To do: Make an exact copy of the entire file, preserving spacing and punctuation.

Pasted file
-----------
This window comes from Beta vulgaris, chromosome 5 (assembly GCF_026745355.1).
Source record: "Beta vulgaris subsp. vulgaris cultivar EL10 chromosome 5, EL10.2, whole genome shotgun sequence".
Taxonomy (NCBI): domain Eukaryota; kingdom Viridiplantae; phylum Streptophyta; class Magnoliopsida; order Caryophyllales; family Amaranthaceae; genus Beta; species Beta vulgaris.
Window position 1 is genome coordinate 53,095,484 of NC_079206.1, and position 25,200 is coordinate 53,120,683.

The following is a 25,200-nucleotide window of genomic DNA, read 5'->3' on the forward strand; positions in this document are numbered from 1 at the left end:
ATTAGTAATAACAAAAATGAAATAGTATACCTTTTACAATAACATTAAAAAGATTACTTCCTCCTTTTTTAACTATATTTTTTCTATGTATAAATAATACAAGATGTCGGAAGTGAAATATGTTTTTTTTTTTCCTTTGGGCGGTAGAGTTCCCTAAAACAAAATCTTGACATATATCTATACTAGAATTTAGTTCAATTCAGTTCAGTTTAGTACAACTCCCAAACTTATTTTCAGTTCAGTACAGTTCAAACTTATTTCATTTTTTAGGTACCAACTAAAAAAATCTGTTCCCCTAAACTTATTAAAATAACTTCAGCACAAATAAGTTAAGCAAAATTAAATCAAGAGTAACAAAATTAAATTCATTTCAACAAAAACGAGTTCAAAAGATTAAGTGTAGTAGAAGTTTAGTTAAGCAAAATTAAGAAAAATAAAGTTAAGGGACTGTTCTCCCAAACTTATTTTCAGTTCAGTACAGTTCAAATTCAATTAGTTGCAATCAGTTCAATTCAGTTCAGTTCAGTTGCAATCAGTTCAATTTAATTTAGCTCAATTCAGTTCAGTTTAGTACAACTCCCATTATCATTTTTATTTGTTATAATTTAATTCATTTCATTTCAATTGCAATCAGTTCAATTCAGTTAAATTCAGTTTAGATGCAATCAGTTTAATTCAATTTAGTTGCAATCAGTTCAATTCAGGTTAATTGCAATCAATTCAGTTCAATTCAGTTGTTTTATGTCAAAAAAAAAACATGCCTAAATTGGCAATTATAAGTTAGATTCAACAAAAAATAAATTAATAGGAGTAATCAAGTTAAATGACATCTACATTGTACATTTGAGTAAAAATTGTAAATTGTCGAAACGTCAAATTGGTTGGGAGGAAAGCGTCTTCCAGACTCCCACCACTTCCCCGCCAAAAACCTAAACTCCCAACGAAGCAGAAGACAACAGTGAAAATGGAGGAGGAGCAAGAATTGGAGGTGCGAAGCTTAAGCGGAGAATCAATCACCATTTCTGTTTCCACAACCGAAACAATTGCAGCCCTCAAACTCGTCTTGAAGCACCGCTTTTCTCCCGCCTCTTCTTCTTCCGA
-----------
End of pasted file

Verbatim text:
This window comes from Beta vulgaris, chromosome 5 (assembly GCF_026745355.1).
Source record: "Beta vulgaris subsp. vulgaris cultivar EL10 chromosome 5, EL10.2, whole genome shotgun sequence".
Taxonomy (NCBI): domain Eukaryota; kingdom Viridiplantae; phylum Streptophyta; class Magnoliopsida; order Caryophyllales; family Amaranthaceae; genus Beta; species Beta vulgaris.
Window position 1 is genome coordinate 53,095,484 of NC_079206.1, and position 25,200 is coordinate 53,120,683.

The following is a 25,200-nucleotide window of genomic DNA, read 5'->3' on the forward strand; positions in this document are numbered from 1 at the left end:
ATTAGTAATAACAAAAATGAAATAGTATACCTTTTACAATAACATTAAAAAGATTACTTCCTCCTTTTTTAACTATATTTTTTCTATGTATAAATAATACAAGATGTCGGAAGTGAAATATGTTTTTTTTTTTCCTTTGGGCGGTAGAGTTCCCTAAAACAAAATCTTGACATATATCTATACTAGAATTTAGTTCAATTCAGTTCAGTTTAGTACAACTCCCAAACTTATTTTCAGTTCAGTACAGTTCAAACTTATTTCATTTTTTAGGTACCAACTAAAAAAATCTGTTCCCCTAAACTTATTAAAATAACTTCAGCACAAATAAGTTAAGCAAAATTAAATCAAGAGTAACAAAATTAAATTCATTTCAACAAAAACGAGTTCAAAAGATTAAGTGTAGTAGAAGTTTAGTTAAGCAAAATTAAGAAAAATAAAGTTAAGGGACTGTTCTCCCAAACTTATTTTCAGTTCAGTACAGTTCAAATTCAATTAGTTGCAATCAGTTCAATTCAGTTCAGTTCAGTTGCAATCAGTTCAATTTAATTTAGCTCAATTCAGTTCAGTTTAGTACAACTCCCATTATCATTTTTATTTGTTATAATTTAATTCATTTCATTTCAATTGCAATCAGTTCAATTCAGTTAAATTCAGTTTAGATGCAATCAGTTTAATTCAATTTAGTTGCAATCAGTTCAATTCAGGTTAATTGCAATCAATTCAGTTCAATTCAGTTGTTTTATGTCAAAAAAAAAACATGCCTAAATTGGCAATTATAAGTTAGATTCAACAAAAAATAAATTAATAGGAGTAATCAAGTTAAATGACATCTACATTGTACATTTGAGTAAAAATTGTAAATTGTCGAAACGTCAAATTGGTTGGGAGGAAAGCGTCTTCCAGACTCCCACCACTTCCCCGCCAAAAACCTAAACTCCCAACGAAGCAGAAGACAACAGTGAAAATGGAGGAGGAGCAAGAATTGGAGGTGCGAAGCTTAAGCGGAGAATCAATCACCATTTCTGTTTCCACAACCGAAACAATTGCAGCCCTCAAACTCGTCTTGAAGCACCGCTTTTCTCCCGCCTCTTCTTCTTCCGA